Friday, February 3, 2017



Origin of the word 'Malungeon'.
There is a lot of noise and confusion out there about the origins of the “Melungeon” families. As Carlson so skillfully demonstrated, they can be DIRECTLY taken back to Fort Christanna, and a settlement of the Saponi Indians, who were made up of the remnants of many bands of the Eastern Siouan peoples.

Carlson has a great deal to say on these topics (p-7-8), starting with;

Looking for remnant groups of historical tribal populations, the few early ethnogrophers and other professional researchers were aware of the Greasy Rock (Hancock County, Tennessee), Stone Mountain (Scott County, Virginia), and Salyerrsville (Magoffin County, Kentucky) Indian populations concurred, in part, with the people’s own explanations by defining them originally as ‘wasted tribes’ and refugee Indian families. But true to the thinking of the times, these observers held assumptions about the nature of social and cultural assimilation that led them to conclude the people’s still distinct and asserted ‘Indianness’ would soon disappear.

Of the term Melungeon, Carlson says;“No confirmed etymplogy of this regionally specific label has been developed., but most contend the word stems from the French ‘melange, meaning ‘mixing’.

More about Rev. John Fontaine, 1715-1719 and the French Hugeunots

Rev. John Fontaine wrote a memoir entitled “Journal of John Fontaine: An Irish Huguenot Son in Spain and Virginia,” 1710-1719”. At there is a section on the Huguenots. Several paragraphs are dedicated to Rev. John Fontaine. Quoting from it, we have;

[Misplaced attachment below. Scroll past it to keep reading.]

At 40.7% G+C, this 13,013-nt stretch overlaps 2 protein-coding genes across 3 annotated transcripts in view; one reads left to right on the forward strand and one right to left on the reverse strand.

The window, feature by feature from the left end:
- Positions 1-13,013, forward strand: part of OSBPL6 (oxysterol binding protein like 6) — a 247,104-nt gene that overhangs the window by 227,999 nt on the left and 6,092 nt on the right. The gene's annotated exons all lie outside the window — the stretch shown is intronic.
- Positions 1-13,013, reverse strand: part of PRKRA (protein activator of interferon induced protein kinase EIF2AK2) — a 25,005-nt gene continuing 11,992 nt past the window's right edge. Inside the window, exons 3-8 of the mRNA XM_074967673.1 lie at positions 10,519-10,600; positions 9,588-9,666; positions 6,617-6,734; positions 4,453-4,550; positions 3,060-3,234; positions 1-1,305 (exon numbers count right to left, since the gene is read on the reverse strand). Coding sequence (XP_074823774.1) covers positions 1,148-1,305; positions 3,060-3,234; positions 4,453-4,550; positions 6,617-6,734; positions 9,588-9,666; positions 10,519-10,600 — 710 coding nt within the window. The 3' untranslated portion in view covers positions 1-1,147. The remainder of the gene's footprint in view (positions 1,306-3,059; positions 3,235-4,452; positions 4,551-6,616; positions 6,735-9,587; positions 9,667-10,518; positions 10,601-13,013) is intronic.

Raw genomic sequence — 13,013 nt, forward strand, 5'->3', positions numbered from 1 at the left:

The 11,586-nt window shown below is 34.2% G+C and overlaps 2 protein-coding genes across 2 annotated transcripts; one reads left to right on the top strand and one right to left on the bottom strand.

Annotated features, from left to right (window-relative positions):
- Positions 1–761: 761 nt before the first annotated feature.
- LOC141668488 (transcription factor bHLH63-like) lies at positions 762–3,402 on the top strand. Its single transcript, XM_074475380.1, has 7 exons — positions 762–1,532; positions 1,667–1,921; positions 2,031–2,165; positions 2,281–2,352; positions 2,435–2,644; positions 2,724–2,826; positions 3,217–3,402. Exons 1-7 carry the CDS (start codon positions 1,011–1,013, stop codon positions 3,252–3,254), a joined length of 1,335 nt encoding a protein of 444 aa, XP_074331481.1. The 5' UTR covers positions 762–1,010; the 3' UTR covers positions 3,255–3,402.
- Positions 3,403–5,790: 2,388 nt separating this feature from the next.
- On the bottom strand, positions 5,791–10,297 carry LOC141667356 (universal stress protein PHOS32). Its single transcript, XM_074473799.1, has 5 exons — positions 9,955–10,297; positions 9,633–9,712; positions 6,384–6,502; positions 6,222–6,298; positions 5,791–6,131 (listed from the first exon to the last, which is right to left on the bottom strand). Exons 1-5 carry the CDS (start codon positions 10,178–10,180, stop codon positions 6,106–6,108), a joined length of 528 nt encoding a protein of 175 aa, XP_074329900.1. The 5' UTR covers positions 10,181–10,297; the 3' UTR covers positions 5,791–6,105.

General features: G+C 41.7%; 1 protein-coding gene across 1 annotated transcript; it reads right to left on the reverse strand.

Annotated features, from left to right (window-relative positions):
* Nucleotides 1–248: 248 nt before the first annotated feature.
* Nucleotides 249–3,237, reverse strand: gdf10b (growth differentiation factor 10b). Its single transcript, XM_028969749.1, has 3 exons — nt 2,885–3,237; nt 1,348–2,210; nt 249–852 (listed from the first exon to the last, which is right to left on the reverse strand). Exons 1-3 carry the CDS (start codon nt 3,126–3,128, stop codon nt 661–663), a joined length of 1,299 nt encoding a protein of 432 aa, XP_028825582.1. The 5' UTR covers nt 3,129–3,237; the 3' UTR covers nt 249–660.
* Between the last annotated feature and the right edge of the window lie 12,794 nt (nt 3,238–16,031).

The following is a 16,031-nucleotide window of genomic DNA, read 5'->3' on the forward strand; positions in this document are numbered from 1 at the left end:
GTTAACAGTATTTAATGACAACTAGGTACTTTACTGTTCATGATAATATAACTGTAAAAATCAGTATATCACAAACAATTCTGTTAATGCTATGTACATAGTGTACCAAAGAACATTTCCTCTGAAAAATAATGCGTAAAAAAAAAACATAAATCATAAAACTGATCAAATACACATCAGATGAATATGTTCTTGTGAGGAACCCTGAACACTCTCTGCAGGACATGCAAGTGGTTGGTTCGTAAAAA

John Fontaine's father and grandfather were Huguenots who suffered official persecution by the Catholics in France. In 1693 John was born in England, to which his father had fled as a refugee. His father then migrated to Ireland, and succeeded in getting John a commission in an Irish regiment in 1710. John Fontaine served briefly in Spain, then investigated Virginia in 1715-19 before returning to England.” While in Virginia, he visited Fort Christanna which had become home ot the remaining Saponi Indians.

In a letter dated March 30, 1757, Rev. Fontaine, the same man who had visited Fort Christanna several decades earlier, was said to have commented that the colonist’s “ought to have intermarried with the Indians [more frequently], thereby allowing [them to be] more easily convert[ed] to Christianity. . . . The French Reverend derided English Colonial authorities for discouraging marital liaisons between Indians and Whites. He also noted his concern with physical appearance by claiming that would result in “Indian children as white at birth as Portuguese or Spaniard.” From early days, early colonists realized that mixed race children looked somewhat like Spaniards or Portuguese. Learn more about Virginia’s Huguenot peoples at the link above.

Conjugation of the French Verb, “Mélanger”

There are many ideas as to the origin of the word “melungeon”. Some claims have been made that it is of African origin, others say Portuguese, and still other's say Turkish, Jewish, or Arabic. After they have decided the origin (without any evidence), then then go o0ut and see a random Portuguese servant, a story of escaped slaves. They look for galley slaves, or some other tale – anything will do. But the word “melungeonit is none of these – it is French.

Those who claim it is of African origin say it goes back to Mozambique. But Mozambique is in East Africa and most slaves in America came from West Africa. They say Angloa was a Portuguese colony and the Portuguese brought slaves to America. But they took thm to Brazil, mostly. However there is still a remote possiblity Angolan slaves might have gotten to the Carolinas and Virginia. I'll grant that.

Some say the word is of Portuguese origin. However since both the French and Portuguese languages are of Latin origin, one should expect there to be similarities in both languages.

Some claim there was a shipload of Turkish slaves that got dumped on the Carolina coasts. Somehow they made their way to the Southern Appalatians.